The public then buys your bull.

    SURREALISM
    You have two giraffes.
    The government requires you to take harmonica lessons.

    AN AMERICAN CORPORATION
    You have two cows.
    You sell one, and force the other to
    produce the milk of four cows.
    Later, you hire a consultant to analyse why
    the cow has dropped dead.

    A GREEK CORPORATION
    You have two cows. You borrow lots of euros to build barns, milking sheds, hay stores, feed sheds,
    dairies, cold stores, abattoir, cheese unit and packing sheds.
    You still only have two cows.

    A FRENCH CORPORATION
    You have two cows.
    You go on strike, organise a riot, and block the roads, because you want three
    cows.

    A JAPANESE CORPORATION
    You have two cows.
    You redesign them so they are one-tenth the size of an ordinary cow and produce
    twenty times the milk.
    You then create a clever cow cartoon image called a Cowkimona and
    market it worldwide.

    AN ITALIAN CORPORATION
    You have two cows,
    but you don't know where they are.
    You decide to have lunch.

    A SWISS CORPORATION
    You have 5000 cows. None of them belong to you.
    You charge the owners for storing them.

    A CHINESE CORPORATION
    You have two cows.
    You have 300 people milking them.
    You claim that you have full employment, and high bovine productivity.
    You arrest the newsman who reported the real situation.

    AN INDIAN CORPORATION
    You have two cows.
    You worship them.

    A BRITISH CORPORATION
    You have two cows.
    Both are mad.

    AN IRAQI CORPORATION
    Everyone thinks you have lots of cows.
    You tell them that you have none.
    No-one believes you, so they bomb the ** out of you and invade your country.
    You still have no cows, but at least you are now a Democracy.

    AN AUSTRALIAN CORPORATION
    You have two cows.
    Business seems pretty good.
    You close the office and go for a few beers to celebrate.

    A NEW ZEALAND CORPORATION
    You have two cows.
    The one on the left looks very attractive...


    18 members found this post helpful.

  7. #27
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    Quote Originally Posted by mvp View Post
    But something that looks like Socialism in broad strokes worked really well for the banks and General Motors. We certainly do practice socialism for "too big to fail" corporations. My sense is that Socialism was never designed to protect the largest and most powerful sectors of society (except indirectly by keeping things stable).
    Yeah...privatized gains and socialized losses. Ugh.



  8. #28
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    Here are some of the mostly socialist countries in Europe that seem to be working pretty well:
    Denmark
    Sweden
    Norway
    Germany
    Estonia
    Finland
    Latvia
    Poland
    Czech Republic
    Austria
    Hungary (?)

    What do they have in common? Fairly homogenous populations that make it easier to care for one's neighbors. Also pretty much all NORTHERN Europe.

    Lest we forget, Canada and New Zealand are far more socialist than the US.

    Most of the functional AND non-functional European countries are mostly socialist. So you really can't blame the non-functional ones on socialism, per se. The ones that are falling apart seem to be the traditionally poor ones, except for Iceland which is a case study in itself.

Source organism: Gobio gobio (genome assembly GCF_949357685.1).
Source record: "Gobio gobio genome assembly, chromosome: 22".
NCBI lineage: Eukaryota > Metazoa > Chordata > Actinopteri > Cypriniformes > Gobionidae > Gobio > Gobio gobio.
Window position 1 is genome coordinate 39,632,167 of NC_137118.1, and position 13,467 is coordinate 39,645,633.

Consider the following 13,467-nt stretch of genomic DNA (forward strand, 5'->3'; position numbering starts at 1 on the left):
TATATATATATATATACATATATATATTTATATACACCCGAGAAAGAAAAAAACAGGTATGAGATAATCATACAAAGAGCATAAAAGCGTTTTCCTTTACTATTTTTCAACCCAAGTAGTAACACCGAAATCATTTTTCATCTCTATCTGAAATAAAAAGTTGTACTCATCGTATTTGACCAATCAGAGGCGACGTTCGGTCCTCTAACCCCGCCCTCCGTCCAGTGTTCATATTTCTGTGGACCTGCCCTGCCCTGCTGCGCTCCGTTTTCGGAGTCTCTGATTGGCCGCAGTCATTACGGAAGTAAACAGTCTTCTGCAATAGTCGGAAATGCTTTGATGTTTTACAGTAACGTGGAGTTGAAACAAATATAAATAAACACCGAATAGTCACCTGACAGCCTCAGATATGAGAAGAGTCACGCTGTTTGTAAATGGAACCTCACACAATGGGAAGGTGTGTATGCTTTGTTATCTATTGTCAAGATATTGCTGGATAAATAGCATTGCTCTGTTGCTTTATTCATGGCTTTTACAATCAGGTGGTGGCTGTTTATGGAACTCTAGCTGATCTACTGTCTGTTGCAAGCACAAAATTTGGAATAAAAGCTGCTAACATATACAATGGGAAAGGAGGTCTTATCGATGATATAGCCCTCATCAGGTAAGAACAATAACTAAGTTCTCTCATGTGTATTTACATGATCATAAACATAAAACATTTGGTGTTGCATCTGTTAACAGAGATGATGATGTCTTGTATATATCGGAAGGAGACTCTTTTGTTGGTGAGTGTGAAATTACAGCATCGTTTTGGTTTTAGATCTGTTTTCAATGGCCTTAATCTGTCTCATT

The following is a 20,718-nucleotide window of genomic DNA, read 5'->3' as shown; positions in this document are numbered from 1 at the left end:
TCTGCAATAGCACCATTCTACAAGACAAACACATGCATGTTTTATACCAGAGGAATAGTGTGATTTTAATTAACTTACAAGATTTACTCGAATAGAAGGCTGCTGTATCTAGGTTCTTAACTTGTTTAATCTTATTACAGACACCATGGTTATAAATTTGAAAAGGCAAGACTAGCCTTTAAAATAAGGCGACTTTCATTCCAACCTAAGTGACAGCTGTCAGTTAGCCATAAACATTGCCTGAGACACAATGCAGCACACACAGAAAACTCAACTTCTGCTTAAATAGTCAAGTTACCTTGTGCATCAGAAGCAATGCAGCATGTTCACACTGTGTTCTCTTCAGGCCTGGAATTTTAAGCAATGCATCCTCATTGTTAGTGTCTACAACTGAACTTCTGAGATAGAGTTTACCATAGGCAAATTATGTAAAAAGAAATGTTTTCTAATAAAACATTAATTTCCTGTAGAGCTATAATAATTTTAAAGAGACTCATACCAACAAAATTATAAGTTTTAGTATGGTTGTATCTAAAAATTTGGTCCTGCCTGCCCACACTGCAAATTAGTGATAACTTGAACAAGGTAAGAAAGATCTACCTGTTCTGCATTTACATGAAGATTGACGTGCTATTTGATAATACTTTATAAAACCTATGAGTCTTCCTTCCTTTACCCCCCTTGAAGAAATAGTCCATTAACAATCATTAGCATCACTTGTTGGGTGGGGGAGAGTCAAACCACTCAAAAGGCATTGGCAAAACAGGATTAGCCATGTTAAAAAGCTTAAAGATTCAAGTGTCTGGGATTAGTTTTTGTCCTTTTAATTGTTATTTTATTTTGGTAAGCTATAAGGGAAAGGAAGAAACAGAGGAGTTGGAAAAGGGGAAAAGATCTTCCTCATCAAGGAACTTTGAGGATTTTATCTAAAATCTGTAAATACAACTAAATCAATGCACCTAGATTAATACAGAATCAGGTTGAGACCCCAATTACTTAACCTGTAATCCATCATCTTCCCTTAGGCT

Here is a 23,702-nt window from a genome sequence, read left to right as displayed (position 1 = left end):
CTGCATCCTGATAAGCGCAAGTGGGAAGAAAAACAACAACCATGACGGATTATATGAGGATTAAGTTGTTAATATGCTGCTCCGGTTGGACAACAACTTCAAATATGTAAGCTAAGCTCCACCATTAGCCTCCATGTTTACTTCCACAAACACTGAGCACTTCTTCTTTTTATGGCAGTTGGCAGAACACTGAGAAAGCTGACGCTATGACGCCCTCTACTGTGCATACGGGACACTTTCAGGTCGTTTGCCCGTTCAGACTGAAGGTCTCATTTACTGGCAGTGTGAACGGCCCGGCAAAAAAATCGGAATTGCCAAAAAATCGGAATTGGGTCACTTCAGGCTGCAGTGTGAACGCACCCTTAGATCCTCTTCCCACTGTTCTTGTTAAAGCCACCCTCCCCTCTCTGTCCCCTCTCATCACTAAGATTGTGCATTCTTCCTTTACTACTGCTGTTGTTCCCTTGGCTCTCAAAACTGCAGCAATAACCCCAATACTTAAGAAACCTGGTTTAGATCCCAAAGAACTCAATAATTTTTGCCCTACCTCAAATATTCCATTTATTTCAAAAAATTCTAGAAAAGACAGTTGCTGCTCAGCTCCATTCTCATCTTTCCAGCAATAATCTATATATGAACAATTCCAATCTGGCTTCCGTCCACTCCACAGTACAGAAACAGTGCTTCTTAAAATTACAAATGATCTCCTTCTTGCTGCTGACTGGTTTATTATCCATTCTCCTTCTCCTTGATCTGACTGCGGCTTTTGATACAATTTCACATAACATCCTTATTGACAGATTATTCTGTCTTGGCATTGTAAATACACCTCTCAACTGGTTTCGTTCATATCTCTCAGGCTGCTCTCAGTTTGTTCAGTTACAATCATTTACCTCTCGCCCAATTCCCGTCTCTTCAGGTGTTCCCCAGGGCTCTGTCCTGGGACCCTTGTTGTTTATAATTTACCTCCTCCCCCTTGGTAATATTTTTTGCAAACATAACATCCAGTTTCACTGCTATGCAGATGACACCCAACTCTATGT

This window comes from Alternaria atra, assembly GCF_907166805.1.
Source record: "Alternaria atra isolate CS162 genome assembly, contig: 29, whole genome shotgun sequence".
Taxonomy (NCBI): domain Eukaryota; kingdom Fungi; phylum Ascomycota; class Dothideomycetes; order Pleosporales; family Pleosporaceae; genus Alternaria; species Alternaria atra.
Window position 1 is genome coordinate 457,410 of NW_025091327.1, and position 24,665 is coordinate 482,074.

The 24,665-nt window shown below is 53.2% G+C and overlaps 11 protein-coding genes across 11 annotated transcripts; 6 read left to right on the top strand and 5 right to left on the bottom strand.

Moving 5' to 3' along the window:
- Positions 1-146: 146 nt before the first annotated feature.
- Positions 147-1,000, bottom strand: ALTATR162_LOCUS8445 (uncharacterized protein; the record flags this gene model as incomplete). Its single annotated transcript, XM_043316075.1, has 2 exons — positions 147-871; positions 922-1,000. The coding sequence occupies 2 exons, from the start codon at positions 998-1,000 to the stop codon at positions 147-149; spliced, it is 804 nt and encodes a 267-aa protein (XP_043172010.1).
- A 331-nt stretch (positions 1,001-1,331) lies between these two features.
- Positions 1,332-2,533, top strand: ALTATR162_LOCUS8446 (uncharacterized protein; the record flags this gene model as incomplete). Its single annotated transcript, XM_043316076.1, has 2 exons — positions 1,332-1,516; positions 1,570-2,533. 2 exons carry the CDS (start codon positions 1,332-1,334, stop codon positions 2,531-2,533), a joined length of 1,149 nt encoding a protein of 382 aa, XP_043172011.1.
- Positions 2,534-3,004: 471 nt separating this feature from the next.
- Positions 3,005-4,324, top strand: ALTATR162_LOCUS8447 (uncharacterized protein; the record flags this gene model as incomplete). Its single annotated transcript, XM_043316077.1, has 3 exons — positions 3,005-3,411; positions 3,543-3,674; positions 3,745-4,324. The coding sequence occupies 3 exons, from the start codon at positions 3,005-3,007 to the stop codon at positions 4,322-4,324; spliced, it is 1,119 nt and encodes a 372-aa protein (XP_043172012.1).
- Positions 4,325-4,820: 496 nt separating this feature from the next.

"I'm a lumberjack, and I'm okay."
    Thread killer Extraordinaire


    7 members found this post helpful.

  9. #29
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    Quote Originally Posted by ezduzit View Post
    I think this is like a bunch of kids playing together: the kids being capitalism. Then the parents and coaches come and take over: they being the government. Now if the kids are left to play on their own, they will figure out the rules. Sometimes it won't be pretty, there will be some knock-down, drag outs but they will end up with a game that suits everyone. Those that play hard will do better than those who try to cheat or slouch. When the parents/coaches get involved and start imposing THEIR rules based on THEIR idea of fairness, fair play, equality then nobody knows what the game is anymore and the kids of left powerless, except to try and follow ever-changing rules and regulations.

    Capitalism needs to keep parents and coaches out of the game. And you're right...we don't have that in the U.S. We have a bastardization of capitalism. And THAT doesn't work.
    I think you suffer from incomplete thought processes.


    3 members found this post helpful.

  10. #30
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    Quote Originally Posted by jr View Post
    I haven't forgotten anything. First, our real estate bubble was in part caused by government policy that encouraged unwise lending. Then the problem was compounded with gov intervention using taxpayer dollars to bail out bad businesses. That is not capitalism. We should have let the weakest go bankrupt. Instead, our gov is now printing money and driving a new bubble in the stock market.

    Capitalism has flaws, but it's better than the rest. And if the government stops mucking with it, it works better....
    You, too, suffer from incomplete thought processes, because you're leaving out an entire side of the equation.

    A large part of what caused the crisis was dishonest people in banking and real estate taking advantage of loopholes in laws. Many regulations were loosened starting in the Reagan era (and it continued) and people took advantage.

    And no, I do not approve of bailing out said banks and no one going to jail. But it's very difficult to prosecute such crimes now within the current statutes of limitation.


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  11. #31
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    I guess you didn't read the part where I said that it was caused in part by.... That would mean that I recognize multiple causes including the one that you mentioned among several other variables as well. I chose to talk to the one I personally feel is key, but certainly not the only one.


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  12. #32
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    I could write a book about it if you like. This is the internet...simplistic works best for most people.

    I do actually prefer the growth of a topic during a face to face conversation.

    You talk about dishonest people taking advantage of loopholes. So called *loopholes* are not against the law. Taking advantage of them is not being dishonest. Regulations loosened and people fulfilled them. That's not taking advantage.